How to Make Your Leadership Presentations Memorable: Honor Heroes

Great Leadership Presentations Honor Heroes

Communication is critical to effective leadership. In challenging times, this is even more true. When you prepare a presentation, remember the everyday heroes in your organization.

My brother Robert Fripp is 1 year, 1 month, 2 days, 12 ½ hours younger than I am. He often says, “I am not surprised my sister gets paid to tell people what to do. She was a very bossy little girl.”

I grew up to be a hairstylist and then a speaker and a speech coach. He grew up to be an internationally acclaimed rock guitarist. According to Rolling Stone magazine, Robert is the 42nd best guitarist in the history of the world, living or dead. Excuse a proud sister. Drop all preconceived ideas of what a rock star is. My brother is a quiet, modest, and very articulate thought leader.

Robert played on David Bowie’s Heroes. One of the presentations we deliver together is “How to Be a Hero for More than One Day.”  Robert says, “There are 3 types of heroes.”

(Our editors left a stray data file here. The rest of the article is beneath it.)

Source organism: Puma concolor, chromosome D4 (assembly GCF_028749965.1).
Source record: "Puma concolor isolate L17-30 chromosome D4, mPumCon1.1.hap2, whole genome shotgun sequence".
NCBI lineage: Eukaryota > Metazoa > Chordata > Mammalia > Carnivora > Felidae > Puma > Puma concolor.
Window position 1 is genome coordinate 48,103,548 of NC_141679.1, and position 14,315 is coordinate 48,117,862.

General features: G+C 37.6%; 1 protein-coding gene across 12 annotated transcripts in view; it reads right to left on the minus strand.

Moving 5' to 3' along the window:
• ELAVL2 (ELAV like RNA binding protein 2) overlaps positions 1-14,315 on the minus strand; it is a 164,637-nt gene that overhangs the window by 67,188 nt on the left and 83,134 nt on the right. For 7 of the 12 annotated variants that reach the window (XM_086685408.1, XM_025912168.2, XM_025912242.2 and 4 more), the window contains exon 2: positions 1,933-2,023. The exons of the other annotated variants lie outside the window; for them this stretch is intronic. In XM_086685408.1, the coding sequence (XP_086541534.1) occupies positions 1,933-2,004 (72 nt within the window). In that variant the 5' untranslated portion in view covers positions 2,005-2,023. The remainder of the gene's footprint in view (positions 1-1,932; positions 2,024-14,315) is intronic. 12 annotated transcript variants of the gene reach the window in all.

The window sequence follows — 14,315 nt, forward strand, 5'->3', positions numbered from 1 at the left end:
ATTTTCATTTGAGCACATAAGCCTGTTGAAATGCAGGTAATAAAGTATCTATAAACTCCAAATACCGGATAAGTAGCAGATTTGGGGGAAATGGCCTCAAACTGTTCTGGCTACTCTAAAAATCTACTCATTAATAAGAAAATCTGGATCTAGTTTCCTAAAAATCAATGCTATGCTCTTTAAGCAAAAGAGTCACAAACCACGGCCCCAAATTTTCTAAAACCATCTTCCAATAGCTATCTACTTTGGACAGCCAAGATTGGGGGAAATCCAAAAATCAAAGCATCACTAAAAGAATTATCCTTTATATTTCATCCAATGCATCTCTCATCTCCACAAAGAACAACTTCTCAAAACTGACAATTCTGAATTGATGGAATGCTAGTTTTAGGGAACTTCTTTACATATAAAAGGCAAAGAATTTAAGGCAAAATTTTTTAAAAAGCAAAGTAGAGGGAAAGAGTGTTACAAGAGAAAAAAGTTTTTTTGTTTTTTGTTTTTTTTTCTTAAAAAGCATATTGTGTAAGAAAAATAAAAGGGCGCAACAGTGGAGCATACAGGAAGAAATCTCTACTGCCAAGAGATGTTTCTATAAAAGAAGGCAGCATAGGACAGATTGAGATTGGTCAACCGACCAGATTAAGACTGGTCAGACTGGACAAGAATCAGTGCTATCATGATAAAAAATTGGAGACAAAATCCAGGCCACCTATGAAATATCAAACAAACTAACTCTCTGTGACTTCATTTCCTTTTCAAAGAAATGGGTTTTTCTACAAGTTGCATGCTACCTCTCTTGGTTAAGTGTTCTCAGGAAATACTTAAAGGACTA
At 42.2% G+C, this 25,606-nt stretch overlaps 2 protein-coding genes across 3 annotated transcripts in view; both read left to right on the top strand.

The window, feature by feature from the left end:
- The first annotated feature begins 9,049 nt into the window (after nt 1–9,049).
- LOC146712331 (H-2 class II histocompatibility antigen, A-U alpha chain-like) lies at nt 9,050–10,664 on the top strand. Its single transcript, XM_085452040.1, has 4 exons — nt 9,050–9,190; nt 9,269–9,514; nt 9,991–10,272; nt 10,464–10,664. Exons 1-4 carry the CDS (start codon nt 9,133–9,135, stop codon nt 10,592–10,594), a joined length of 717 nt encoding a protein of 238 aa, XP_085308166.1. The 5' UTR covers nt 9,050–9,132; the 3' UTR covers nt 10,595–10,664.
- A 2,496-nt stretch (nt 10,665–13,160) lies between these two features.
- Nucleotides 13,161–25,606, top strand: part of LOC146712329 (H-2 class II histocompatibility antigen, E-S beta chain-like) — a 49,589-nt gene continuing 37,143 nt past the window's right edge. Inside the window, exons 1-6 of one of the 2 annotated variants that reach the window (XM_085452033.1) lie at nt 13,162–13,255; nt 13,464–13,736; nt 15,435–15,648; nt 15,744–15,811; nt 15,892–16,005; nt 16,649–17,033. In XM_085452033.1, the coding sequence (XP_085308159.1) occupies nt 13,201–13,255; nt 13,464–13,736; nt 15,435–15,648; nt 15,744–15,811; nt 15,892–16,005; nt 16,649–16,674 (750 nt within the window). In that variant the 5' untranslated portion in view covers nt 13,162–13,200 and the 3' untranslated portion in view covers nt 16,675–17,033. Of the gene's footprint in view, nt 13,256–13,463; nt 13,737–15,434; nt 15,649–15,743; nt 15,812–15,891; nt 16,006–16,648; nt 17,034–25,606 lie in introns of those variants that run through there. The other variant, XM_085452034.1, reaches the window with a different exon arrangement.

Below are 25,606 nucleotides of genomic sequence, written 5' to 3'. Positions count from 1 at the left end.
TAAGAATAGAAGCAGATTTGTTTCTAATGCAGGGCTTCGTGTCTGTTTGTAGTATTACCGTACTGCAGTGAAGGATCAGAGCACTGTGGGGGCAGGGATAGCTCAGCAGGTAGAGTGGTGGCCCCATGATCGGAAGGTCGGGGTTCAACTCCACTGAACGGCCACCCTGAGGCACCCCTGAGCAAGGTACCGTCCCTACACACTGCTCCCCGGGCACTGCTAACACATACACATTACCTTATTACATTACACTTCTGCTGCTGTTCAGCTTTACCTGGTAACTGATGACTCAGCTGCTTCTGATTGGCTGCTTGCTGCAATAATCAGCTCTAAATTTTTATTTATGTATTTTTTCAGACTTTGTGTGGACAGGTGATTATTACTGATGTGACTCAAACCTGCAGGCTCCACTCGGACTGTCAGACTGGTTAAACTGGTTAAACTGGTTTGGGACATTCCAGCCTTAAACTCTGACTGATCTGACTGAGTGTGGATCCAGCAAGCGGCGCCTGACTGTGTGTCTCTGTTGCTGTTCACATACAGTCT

A Hero for More Than One Day?

First, there is the occasional hero, the person who may rush into the street to save a child.

Then there is the everyday hero. The ones who consistently perform what is expected of them, plus 10%, without complaint, whether they feel like it or not. Our world and your company would not run without those often unnoticed and unappreciated everyday heroes.

Finally, consider the superhero. The superhero is the person who holds an overview of the entire organization. They know what happens in every department, on every floor, in every building. Not every company has a superhero.

I asked my brother how one can become a hero. He said, “By performing an act of quality. Acts of quality are ungoverned by size. A small act of quality is as important as a large act of quality.”

Honor Everyday Heroes

May I suggest that an important act of quality for a leader, especially in challenging times, is to give honor to the everyday heroes who do what is expected of them, plus 10%. Good luck with your communications.

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